| 12:38 am on Oct 12, 2010 (gmt 0)|
|If I was asked to solve the problem of bookmarking pages created using POST, I would start by adjusting the bookmark editor and add a field for the POST data. |
the POST data does not exist on the page created by the post, it exists in the HTTP Request sent by the page containing the form.
therefore the only two places that have the POST data are the requesting/referring page at the moment the form is submitted and the server side script that is referred to by the action parameter of the form.
| 9:47 am on Oct 12, 2010 (gmt 0)|
|the POST data does not exist on the page created by the post |
This is getting silly - try hitting the refresh button whilst viewing a page resulting from POST. Depending what browser you are using you will probably be asked whether you wish to resend that data. In other words, browsers typically remember the POST data that was used to create the current page, therefore it is a trivial matter to save that data as part of a bookmark.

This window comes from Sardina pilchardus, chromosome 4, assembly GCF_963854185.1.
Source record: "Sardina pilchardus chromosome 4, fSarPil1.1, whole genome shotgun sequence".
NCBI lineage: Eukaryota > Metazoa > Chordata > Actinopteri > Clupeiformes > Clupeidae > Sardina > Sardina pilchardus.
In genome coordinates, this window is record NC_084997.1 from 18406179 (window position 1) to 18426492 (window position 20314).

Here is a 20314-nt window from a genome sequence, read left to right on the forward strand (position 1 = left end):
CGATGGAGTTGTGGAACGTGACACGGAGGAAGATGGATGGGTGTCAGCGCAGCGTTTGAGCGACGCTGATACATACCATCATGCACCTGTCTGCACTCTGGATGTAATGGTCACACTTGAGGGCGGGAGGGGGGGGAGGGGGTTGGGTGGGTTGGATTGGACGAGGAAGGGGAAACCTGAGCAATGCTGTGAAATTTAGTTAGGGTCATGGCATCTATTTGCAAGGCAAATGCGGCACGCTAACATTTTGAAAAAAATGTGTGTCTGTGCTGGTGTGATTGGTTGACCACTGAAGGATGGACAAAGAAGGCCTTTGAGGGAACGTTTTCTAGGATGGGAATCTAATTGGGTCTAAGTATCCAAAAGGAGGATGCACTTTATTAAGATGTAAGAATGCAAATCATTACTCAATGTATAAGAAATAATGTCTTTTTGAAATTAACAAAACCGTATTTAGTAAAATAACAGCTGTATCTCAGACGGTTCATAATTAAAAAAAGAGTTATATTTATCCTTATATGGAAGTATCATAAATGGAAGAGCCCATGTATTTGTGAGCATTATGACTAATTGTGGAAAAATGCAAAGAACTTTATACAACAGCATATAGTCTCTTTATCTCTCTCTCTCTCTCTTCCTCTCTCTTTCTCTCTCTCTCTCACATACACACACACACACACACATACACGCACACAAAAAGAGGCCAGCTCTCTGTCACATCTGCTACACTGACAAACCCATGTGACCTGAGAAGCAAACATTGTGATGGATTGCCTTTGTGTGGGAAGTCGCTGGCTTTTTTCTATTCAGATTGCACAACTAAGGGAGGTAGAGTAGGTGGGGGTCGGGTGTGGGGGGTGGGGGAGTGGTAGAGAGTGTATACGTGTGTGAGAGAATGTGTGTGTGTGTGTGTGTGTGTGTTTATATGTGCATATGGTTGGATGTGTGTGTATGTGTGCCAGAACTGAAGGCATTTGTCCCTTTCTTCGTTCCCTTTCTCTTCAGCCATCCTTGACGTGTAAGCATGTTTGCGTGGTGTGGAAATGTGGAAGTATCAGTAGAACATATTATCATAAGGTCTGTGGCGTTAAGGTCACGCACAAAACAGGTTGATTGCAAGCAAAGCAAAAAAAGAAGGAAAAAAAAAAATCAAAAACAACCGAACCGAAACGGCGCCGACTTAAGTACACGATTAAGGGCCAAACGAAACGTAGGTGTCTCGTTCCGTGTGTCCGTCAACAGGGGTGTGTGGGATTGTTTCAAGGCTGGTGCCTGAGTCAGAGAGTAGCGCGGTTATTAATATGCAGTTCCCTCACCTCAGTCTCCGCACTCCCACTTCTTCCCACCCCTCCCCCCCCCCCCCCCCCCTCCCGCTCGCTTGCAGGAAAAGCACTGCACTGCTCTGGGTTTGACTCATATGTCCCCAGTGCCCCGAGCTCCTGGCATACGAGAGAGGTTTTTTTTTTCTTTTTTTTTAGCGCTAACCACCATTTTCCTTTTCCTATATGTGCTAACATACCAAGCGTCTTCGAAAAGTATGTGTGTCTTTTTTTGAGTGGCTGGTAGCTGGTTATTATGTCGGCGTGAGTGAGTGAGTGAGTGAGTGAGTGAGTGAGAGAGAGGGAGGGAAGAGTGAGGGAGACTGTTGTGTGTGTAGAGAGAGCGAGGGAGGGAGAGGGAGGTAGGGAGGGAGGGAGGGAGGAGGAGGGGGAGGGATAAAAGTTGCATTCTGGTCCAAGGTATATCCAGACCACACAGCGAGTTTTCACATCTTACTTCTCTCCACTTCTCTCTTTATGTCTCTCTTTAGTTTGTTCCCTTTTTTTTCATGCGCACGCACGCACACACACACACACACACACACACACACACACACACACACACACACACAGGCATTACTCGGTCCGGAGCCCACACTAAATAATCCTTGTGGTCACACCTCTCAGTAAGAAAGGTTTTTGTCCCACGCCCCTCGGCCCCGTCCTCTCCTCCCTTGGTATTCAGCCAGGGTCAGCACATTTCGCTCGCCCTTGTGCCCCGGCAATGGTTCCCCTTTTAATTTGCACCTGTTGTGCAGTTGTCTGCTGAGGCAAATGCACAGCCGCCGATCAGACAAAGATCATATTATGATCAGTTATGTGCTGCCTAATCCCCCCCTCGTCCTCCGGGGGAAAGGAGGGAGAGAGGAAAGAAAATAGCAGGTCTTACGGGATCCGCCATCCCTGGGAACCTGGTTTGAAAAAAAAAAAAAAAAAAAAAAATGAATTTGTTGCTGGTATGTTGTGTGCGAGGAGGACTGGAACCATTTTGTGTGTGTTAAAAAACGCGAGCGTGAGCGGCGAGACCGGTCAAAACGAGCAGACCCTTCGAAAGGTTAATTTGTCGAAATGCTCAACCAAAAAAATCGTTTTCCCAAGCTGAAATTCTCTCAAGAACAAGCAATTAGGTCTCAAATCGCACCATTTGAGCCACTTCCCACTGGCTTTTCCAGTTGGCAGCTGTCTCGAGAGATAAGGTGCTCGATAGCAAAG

However, even if current browsers did not cache the POST data for the purpose page refreshes, it would be trivial to do so and thereby enable bookmarking.
A piece of advice - when someone tells you that solving a problem is trivial, instead of assuming they are stupid or ignorant, try to figure out how you would solve that problem - you might discover that it really is trivial after all.
Taking your example, it is entirely possible that a user could arrive at your page after searching for a small subset of the keywords stuffed into the URL, for example, Personal Family Relationships. Also, there could be several other keywords in the original search that only appear in the text not the url. Therefore, it does not follow that the breach of privacy (if there is such a breach) is as great as that of a search engine which supplies the absolute, precise list of keywords used with none missing and no extras.